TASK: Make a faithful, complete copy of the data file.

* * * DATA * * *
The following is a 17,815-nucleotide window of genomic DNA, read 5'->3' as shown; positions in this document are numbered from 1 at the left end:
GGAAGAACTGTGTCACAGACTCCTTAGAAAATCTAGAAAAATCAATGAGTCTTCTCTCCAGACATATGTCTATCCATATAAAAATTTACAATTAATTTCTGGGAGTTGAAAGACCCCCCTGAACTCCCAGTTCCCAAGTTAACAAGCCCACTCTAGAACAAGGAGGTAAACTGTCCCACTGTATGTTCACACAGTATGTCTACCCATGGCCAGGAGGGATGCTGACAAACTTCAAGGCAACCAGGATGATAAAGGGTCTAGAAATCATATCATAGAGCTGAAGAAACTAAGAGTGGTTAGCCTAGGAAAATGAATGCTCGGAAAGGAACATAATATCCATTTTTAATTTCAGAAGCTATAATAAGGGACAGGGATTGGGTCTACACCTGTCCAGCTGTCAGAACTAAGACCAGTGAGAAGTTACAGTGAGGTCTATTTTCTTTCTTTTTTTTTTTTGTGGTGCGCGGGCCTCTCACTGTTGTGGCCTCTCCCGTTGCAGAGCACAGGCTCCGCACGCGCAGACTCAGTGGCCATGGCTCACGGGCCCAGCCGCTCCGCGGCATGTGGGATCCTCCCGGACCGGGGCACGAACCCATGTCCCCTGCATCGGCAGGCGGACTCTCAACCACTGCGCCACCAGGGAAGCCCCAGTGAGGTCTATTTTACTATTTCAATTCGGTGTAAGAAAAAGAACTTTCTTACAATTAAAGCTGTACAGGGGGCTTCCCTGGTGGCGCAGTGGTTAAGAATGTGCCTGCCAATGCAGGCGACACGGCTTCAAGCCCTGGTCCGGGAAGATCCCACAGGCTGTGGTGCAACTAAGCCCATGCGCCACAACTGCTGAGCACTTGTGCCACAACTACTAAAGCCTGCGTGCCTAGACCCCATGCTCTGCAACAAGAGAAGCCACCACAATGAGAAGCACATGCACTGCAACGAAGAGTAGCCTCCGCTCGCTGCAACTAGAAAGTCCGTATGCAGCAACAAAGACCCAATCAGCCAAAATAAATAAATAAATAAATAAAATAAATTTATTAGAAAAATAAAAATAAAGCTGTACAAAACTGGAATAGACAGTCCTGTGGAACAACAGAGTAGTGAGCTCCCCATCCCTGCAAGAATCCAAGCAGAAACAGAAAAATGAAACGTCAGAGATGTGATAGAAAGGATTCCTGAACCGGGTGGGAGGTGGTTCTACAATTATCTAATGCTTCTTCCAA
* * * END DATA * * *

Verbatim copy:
The following is a 17,815-nucleotide window of genomic DNA, read 5'->3' as shown; positions in this document are numbered from 1 at the left end:
GGAAGAACTGTGTCACAGACTCCTTAGAAAATCTAGAAAAATCAATGAGTCTTCTCTCCAGACATATGTCTATCCATATAAAAATTTACAATTAATTTCTGGGAGTTGAAAGACCCCCCTGAACTCCCAGTTCCCAAGTTAACAAGCCCACTCTAGAACAAGGAGGTAAACTGTCCCACTGTATGTTCACACAGTATGTCTACCCATGGCCAGGAGGGATGCTGACAAACTTCAAGGCAACCAGGATGATAAAGGGTCTAGAAATCATATCATAGAGCTGAAGAAACTAAGAGTGGTTAGCCTAGGAAAATGAATGCTCGGAAAGGAACATAATATCCATTTTTAATTTCAGAAGCTATAATAAGGGACAGGGATTGGGTCTACACCTGTCCAGCTGTCAGAACTAAGACCAGTGAGAAGTTACAGTGAGGTCTATTTTCTTTCTTTTTTTTTTTTGTGGTGCGCGGGCCTCTCACTGTTGTGGCCTCTCCCGTTGCAGAGCACAGGCTCCGCACGCGCAGACTCAGTGGCCATGGCTCACGGGCCCAGCCGCTCCGCGGCATGTGGGATCCTCCCGGACCGGGGCACGAACCCATGTCCCCTGCATCGGCAGGCGGACTCTCAACCACTGCGCCACCAGGGAAGCCCCAGTGAGGTCTATTTTACTATTTCAATTCGGTGTAAGAAAAAGAACTTTCTTACAATTAAAGCTGTACAGGGGGCTTCCCTGGTGGCGCAGTGGTTAAGAATGTGCCTGCCAATGCAGGCGACACGGCTTCAAGCCCTGGTCCGGGAAGATCCCACAGGCTGTGGTGCAACTAAGCCCATGCGCCACAACTGCTGAGCACTTGTGCCACAACTACTAAAGCCTGCGTGCCTAGACCCCATGCTCTGCAACAAGAGAAGCCACCACAATGAGAAGCACATGCACTGCAACGAAGAGTAGCCTCCGCTCGCTGCAACTAGAAAGTCCGTATGCAGCAACAAAGACCCAATCAGCCAAAATAAATAAATAAATAAATAAAATAAATTTATTAGAAAAATAAAAATAAAGCTGTACAAAACTGGAATAGACAGTCCTGTGGAACAACAGAGTAGTGAGCTCCCCATCCCTGCAAGAATCCAAGCAGAAACAGAAAAATGAAACGTCAGAGATGTGATAGAAAGGATTCCTGAACCGGGTGGGAGGTGGTTCTACAATTATCTAATGCTTCTTCCAA